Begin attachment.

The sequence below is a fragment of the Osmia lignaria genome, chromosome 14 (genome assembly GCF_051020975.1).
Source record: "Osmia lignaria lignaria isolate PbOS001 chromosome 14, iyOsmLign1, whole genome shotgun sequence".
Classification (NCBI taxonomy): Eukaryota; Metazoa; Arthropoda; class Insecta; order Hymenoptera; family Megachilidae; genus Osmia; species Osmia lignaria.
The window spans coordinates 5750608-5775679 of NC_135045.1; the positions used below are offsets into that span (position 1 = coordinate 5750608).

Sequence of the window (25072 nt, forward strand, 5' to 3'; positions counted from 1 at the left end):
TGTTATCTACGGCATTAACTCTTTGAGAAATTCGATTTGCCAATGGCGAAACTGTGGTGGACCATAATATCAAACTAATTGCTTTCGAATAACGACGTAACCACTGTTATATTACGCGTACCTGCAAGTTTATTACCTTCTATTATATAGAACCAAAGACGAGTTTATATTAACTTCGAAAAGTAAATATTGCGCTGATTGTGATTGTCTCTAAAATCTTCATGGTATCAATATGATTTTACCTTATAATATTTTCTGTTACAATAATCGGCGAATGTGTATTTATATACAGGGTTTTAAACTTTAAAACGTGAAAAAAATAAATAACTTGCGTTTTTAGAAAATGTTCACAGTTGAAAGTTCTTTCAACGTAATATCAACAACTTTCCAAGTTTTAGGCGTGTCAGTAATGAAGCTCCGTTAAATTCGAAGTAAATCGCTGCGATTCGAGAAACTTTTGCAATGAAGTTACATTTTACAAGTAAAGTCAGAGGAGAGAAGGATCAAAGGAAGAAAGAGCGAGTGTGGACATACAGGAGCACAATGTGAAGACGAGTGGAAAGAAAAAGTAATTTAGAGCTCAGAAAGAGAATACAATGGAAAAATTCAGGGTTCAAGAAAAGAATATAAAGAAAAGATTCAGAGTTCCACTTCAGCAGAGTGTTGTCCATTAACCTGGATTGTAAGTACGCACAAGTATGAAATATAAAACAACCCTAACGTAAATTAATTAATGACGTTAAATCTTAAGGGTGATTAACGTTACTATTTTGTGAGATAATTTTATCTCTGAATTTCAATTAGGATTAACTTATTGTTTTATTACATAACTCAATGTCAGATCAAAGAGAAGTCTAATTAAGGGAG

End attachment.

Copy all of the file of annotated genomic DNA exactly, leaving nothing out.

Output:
The sequence below is a fragment of the Osmia lignaria genome, chromosome 14 (genome assembly GCF_051020975.1).
Source record: "Osmia lignaria lignaria isolate PbOS001 chromosome 14, iyOsmLign1, whole genome shotgun sequence".
Classification (NCBI taxonomy): Eukaryota; Metazoa; Arthropoda; class Insecta; order Hymenoptera; family Megachilidae; genus Osmia; species Osmia lignaria.
The window spans coordinates 5750608-5775679 of NC_135045.1; the positions used below are offsets into that span (position 1 = coordinate 5750608).

Sequence of the window (25072 nt, forward strand, 5' to 3'; positions counted from 1 at the left end):
TGTTATCTACGGCATTAACTCTTTGAGAAATTCGATTTGCCAATGGCGAAACTGTGGTGGACCATAATATCAAACTAATTGCTTTCGAATAACGACGTAACCACTGTTATATTACGCGTACCTGCAAGTTTATTACCTTCTATTATATAGAACCAAAGACGAGTTTATATTAACTTCGAAAAGTAAATATTGCGCTGATTGTGATTGTCTCTAAAATCTTCATGGTATCAATATGATTTTACCTTATAATATTTTCTGTTACAATAATCGGCGAATGTGTATTTATATACAGGGTTTTAAACTTTAAAACGTGAAAAAAATAAATAACTTGCGTTTTTAGAAAATGTTCACAGTTGAAAGTTCTTTCAACGTAATATCAACAACTTTCCAAGTTTTAGGCGTGTCAGTAATGAAGCTCCGTTAAATTCGAAGTAAATCGCTGCGATTCGAGAAACTTTTGCAATGAAGTTACATTTTACAAGTAAAGTCAGAGGAGAGAAGGATCAAAGGAAGAAAGAGCGAGTGTGGACATACAGGAGCACAATGTGAAGACGAGTGGAAAGAAAAAGTAATTTAGAGCTCAGAAAGAGAATACAATGGAAAAATTCAGGGTTCAAGAAAAGAATATAAAGAAAAGATTCAGAGTTCCACTTCAGCAGAGTGTTGTCCATTAACCTGGATTGTAAGTACGCACAAGTATGAAATATAAAACAACCCTAACGTAAATTAATTAATGACGTTAAATCTTAAGGGTGATTAACGTTACTATTTTGTGAGATAATTTTATCTCTGAATTTCAATTAGGATTAACTTATTGTTTTATTACATAACTCAATGTCAGATCAAAGAGAAGTCTAATTAAGGGAG